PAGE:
1. they are manifestly and quite obviously incompetents and scoundrels.

              Just listen to yourself:

              “Preparing for a pandemic is not in the job or mission description of most hospitals or private companies of any kind”

              OH PLEASE! seriously? it’s not the job of doctors and hospitals to plan for pandemics? think about that a little more carefully please

              1. Yes, Kurtz, seriously. Do you understand the pressures large hospitals are under to just stay afloat? They have mandates they must meet with indigineous patients and the under insured. The brunt of this is being felt by the urban teaching hospitals, not the privates in the suburbs.

                It is not the job of doctors or struggling hospitals to plan for pandemics. We have the federal government for that: Intelligence gathering – check, National Stockpile – check Defense Production Act and other Emergency posers – check. Competent leadership …………

                1. I understand a lot of overpaid and vaunted bean counters do a poor job of it and make a lot of money way more than a small town lawyer like me who knows how to stock supplies in my own supply closet and be responsible if I run out of copy paper and printer ink and not blame the POTUS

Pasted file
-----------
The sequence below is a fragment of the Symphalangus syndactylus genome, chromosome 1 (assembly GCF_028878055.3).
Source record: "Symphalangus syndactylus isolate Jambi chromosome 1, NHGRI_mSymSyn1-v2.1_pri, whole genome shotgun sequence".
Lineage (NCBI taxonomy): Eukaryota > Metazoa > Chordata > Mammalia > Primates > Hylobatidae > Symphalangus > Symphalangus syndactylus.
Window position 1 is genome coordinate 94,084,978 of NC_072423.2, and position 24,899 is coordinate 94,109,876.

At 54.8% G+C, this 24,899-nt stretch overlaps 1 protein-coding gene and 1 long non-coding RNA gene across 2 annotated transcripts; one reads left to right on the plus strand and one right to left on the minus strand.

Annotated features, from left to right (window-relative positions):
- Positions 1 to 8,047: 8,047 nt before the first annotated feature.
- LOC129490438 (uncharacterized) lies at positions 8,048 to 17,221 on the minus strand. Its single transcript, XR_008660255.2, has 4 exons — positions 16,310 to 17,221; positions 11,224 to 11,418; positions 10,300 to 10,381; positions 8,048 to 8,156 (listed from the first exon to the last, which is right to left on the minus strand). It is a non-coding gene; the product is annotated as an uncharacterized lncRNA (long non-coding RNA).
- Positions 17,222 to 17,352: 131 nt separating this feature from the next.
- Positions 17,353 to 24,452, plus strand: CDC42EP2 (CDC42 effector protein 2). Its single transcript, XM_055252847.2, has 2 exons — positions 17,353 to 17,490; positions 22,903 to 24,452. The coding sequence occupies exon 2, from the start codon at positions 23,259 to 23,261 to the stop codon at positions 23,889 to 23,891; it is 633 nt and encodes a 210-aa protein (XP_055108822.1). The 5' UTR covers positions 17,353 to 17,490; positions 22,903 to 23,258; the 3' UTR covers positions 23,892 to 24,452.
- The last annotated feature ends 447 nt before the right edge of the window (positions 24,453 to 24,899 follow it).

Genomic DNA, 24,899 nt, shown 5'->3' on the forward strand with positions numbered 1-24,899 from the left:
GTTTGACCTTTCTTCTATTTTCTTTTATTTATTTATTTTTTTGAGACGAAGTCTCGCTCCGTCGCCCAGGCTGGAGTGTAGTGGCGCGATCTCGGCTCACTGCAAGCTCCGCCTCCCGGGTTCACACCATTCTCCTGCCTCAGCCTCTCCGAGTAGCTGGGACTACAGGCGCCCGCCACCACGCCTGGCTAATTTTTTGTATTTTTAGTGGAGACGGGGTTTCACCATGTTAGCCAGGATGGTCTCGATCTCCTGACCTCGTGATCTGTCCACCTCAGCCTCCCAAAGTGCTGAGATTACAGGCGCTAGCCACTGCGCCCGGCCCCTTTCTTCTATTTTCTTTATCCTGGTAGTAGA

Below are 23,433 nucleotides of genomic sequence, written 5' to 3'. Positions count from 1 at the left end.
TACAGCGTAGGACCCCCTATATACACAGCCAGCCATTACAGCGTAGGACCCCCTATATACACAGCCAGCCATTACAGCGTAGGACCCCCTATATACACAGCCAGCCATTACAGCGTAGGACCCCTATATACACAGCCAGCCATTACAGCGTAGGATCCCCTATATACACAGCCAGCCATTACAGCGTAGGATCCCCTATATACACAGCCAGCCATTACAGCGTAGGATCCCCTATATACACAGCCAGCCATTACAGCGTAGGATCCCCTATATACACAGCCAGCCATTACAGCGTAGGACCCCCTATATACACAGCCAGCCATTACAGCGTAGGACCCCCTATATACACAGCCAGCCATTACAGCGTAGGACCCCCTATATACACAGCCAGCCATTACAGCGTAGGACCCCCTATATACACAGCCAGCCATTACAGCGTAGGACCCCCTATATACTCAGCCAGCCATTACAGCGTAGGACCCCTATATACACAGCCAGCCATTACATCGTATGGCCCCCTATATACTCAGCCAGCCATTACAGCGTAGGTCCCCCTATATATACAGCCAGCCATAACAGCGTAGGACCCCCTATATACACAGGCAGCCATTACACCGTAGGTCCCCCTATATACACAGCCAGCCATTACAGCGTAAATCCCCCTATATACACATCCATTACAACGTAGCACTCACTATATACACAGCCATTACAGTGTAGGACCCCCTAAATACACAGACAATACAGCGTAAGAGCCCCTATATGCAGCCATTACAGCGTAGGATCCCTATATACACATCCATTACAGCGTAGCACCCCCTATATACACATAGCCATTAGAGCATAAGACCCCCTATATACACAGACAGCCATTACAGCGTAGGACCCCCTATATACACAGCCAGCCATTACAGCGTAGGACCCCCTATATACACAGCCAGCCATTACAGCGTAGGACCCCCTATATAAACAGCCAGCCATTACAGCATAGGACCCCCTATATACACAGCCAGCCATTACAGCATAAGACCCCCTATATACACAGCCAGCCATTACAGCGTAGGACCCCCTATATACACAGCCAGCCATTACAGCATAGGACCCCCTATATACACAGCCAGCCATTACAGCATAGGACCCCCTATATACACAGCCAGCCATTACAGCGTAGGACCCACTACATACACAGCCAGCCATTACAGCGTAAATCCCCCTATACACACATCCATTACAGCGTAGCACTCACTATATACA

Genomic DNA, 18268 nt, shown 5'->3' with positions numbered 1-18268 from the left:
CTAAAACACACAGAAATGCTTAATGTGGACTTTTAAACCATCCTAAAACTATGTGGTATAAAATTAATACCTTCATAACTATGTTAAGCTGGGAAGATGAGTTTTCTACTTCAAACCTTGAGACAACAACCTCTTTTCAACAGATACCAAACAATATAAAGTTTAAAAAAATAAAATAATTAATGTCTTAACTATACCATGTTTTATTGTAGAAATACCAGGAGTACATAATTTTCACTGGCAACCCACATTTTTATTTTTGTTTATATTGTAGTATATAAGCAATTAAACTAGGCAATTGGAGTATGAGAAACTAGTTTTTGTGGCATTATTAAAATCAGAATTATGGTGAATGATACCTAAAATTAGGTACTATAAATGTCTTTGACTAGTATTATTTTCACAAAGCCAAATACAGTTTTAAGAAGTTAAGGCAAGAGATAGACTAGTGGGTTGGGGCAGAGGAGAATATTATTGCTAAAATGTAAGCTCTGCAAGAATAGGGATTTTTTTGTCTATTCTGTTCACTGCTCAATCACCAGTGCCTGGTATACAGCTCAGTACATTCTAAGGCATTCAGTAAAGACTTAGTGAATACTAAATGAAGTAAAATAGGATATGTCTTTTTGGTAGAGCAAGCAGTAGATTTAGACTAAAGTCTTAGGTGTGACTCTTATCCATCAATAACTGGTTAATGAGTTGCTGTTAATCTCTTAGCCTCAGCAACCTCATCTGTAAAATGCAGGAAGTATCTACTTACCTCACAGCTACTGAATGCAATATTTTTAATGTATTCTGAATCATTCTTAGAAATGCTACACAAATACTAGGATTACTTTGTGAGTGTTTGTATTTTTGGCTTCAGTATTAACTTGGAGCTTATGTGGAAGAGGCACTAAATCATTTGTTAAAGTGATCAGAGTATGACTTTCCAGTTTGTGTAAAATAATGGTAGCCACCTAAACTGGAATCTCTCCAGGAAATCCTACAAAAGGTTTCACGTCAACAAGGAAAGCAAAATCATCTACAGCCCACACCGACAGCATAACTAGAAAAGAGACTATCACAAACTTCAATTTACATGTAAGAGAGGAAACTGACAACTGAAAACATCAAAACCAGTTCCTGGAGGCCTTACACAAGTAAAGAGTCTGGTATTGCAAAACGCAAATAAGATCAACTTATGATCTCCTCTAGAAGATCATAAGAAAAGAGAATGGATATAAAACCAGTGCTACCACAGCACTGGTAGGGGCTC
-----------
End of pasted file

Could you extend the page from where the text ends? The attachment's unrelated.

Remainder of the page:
it IS the job of DOCTORS TO PLAN FOR PANDEMICS.

                  it is called EPIDEMIOLOGY DEFINED AS:

                  “the branch of medicine which deals with the incidence, distribution, and possible control of diseases and other factors relating to health.”

                  that is not the job of ACCOUNTANTS

                  let the accountants and commercial bankers who are resource managers LISTEN TO DOCTORS and help stock the supplies PROPERLY

                  don’t just throw this massive social failure all on one guy Trump or you miss the opportunity to be a part of a larger correction

                  1. Tried to help you out Kurtz, but if you’re going to hang your hat on the supposed powerlessness of the most powerful man in the world, the one with intelligence, national stockpile, and emergency power and try to shift it to beleaguered urban hospitals and bottom line businesses – gee, why didn’t they have a safe room in that double wide? Because they couldn’t afford it? – who fiddled while the virus spread – we have the tapes – no one can stop you. What makes you think this flabby mind, lacking curiosity or seriousness about anything but his own ass is worthy of your time, let alone 1st vote is a real mystery. You’re not stupid. He is.

                    1. you cant troll me about Trump. I don’t need to defend him. I am making a serious point about bureaucratic incompetence. that anybody could understand if they werent all sucked into some partisan habit like you are.

                      you’re just as blind as the fools who turn around and say the same erroneous thing about obama